BETHLEHEM, Pa. - It meant something, and at the same time it meant so little.
On the first play of the first day in which the first team practiced, the cornerbacks playing in the Eagles' nickel defense looked like this: Dominique Rodgers-Cromartie on the left, Curtis Marsh on the right, and Nnamdi Asomugha in the slot.
It was the first of many plays that will be practiced over the next three weeks at training camp, and it had probably as much to do with a schedule that was set months ago that had the Eagles practicing a nickel defense against a base offense, but the alignment had meaning.
For one, it established Marsh as the third outside cornerback entering camp. But more important, it signaled that defensive coordinator Juan Castillo intends to use Asomugha much as he did last year - as a roving defender.
"I think a lot of the time I'll be outside," Asomugha said Thursday. "But there are times we can have another guy outside and try to take advantage of other things on the inside. I think Juan is totally comfortable doing that, fine doing that. It's gotten better through the offseason."
When Asomugha arrived last July amid a flurry of change, Castillo said that he wanted to use the all-pro cornerback as Charles Woodson had often been used in Oakland and in Green Bay - which was everywhere and in every which way.
Asomugha played man-press on the outside - his area of expertise in Oakland. He played off corner. He played in various zones. He played in the slot as the nickel. He lined up in the slot over tight ends. He was the dime corner. He even jumped back to safety.
Sometimes it worked, like when he covered tight ends. (Dallas' Jason Witten managed only eight catches for 52 yards in two games with Asomugha mostly covering him.) But many times it did not.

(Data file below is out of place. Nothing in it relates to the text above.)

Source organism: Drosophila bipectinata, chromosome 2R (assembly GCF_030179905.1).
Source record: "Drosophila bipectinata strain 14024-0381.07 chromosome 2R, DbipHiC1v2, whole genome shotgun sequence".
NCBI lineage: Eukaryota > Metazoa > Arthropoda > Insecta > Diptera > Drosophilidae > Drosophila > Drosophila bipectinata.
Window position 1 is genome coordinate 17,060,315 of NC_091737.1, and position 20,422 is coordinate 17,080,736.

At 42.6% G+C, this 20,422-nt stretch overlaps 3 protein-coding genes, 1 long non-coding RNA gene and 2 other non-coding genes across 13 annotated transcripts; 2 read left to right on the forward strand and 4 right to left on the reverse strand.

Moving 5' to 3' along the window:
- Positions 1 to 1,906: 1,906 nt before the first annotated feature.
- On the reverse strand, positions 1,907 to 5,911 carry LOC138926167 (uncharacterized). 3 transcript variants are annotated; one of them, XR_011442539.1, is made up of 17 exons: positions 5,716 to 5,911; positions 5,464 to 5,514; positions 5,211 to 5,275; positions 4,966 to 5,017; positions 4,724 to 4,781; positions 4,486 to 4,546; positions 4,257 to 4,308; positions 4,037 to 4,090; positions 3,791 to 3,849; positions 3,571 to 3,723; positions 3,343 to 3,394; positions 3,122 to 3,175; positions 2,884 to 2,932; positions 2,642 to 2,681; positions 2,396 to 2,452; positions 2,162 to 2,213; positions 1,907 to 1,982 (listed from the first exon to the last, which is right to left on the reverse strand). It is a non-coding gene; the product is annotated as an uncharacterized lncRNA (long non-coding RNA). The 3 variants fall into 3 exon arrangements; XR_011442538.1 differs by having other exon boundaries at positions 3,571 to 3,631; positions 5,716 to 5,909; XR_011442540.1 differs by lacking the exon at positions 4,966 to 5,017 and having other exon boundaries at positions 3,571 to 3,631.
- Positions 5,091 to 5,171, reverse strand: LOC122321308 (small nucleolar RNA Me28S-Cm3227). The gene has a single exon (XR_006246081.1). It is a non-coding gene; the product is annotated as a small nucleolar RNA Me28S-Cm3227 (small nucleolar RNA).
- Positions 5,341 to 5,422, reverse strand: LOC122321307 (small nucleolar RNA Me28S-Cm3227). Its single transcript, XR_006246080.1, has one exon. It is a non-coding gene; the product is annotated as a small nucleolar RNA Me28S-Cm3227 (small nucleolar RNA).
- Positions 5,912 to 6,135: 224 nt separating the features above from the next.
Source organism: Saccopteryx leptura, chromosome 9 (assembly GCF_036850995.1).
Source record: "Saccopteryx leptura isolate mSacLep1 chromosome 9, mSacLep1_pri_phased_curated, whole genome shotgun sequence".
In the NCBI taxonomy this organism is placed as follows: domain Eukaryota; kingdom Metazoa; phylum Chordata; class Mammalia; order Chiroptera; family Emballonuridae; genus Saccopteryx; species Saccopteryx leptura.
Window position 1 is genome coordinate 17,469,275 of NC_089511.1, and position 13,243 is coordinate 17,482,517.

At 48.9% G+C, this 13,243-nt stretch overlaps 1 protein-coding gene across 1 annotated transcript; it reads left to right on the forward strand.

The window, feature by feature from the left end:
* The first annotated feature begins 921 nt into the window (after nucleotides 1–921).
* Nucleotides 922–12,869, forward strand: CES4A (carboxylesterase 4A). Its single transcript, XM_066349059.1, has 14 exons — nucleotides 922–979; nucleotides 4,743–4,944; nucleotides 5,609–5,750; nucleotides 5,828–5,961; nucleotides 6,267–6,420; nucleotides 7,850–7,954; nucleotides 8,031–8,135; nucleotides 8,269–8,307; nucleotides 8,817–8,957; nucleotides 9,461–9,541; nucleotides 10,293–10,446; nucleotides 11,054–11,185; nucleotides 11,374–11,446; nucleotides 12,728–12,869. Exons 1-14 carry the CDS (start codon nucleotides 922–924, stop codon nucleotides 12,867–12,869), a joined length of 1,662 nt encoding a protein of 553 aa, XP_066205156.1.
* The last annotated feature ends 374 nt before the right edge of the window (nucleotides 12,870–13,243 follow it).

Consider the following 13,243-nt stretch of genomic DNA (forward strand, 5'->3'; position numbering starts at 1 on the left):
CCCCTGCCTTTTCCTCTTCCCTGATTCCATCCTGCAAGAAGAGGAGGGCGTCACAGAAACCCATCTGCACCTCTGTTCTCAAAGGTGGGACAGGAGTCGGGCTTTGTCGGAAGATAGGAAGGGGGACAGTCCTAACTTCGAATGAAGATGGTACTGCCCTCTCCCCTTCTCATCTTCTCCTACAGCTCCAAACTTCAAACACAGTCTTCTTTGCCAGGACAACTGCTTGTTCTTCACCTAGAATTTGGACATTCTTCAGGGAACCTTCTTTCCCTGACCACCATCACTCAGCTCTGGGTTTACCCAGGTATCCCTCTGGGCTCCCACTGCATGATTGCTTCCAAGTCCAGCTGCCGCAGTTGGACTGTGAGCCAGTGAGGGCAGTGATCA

So when the Eagles traded Asante Samuel to the Falcons just before the draft, the move was interpreted - in some circles - as one that would allow Asomugha to return to his comfort zone, which was playing man-to-man press defense.
Asomugha said in May that there probably would be more of that. Rodgers-Cromartie likes to press, as does Marsh. But Asomugha - and Castillo, for that matter - never ruled out having him play multiple spots depending upon the matchup.
"If we're playing a team that we're going to need some matchup stuff, then maybe [Joselio Hanson] is not the guy that's going to be inside," Asomugha said. "Maybe I am, or maybe [Brandon] Boykin is, or maybe I'm going to play the dime again."
Asomugha, it should be noted, said that it will be hard for Boykin or any other competitor to beat out the veteran Hanson for the nickel corner spot. He also said that he thinks the nickel defense will mostly employ a traditional corner like Hanson in the slot.
But having a corner like Marsh, who can play at the line, gives Castillo the luxury to move Asomugha inside if there's a matchup he likes.
"The fact that he's bigger helps out a lot, especially when you want to be aggressive and press," Asomugha said of the 6-foot-1 Marsh. "You would like for the corner to be a bigger guy, a guy that can handle that."
Marsh, drafted in the third round last April, had what many considered a strong camp a year ago. But with three Pro Bowl corners ahead of him, he got on the field for only 13 defensive plays as a rookie.
"He's one of those guys that's really hungry and just waiting for his chance," Asomugha said.
He got his first chance Thursday.
"It felt good just to be out there with those guys," Marsh said. "You play up because you got some of the best in the league looking at you, relying on you, trusting you."
The Eagles will likely throw Marsh into the fire at camp to see if he's ready. His readiness will influence whether Castillo has the flexibility to move his centerpiece around. It's early, and much can change, but Asomugha has consistently said that he's open to playing anywhere.
"I call him the 'Old Head,' " Rodgers-Cromartie said of Asomugha. "He ain't going to say too much, you're not going to get too much out of him, but he's going to do what's required of him."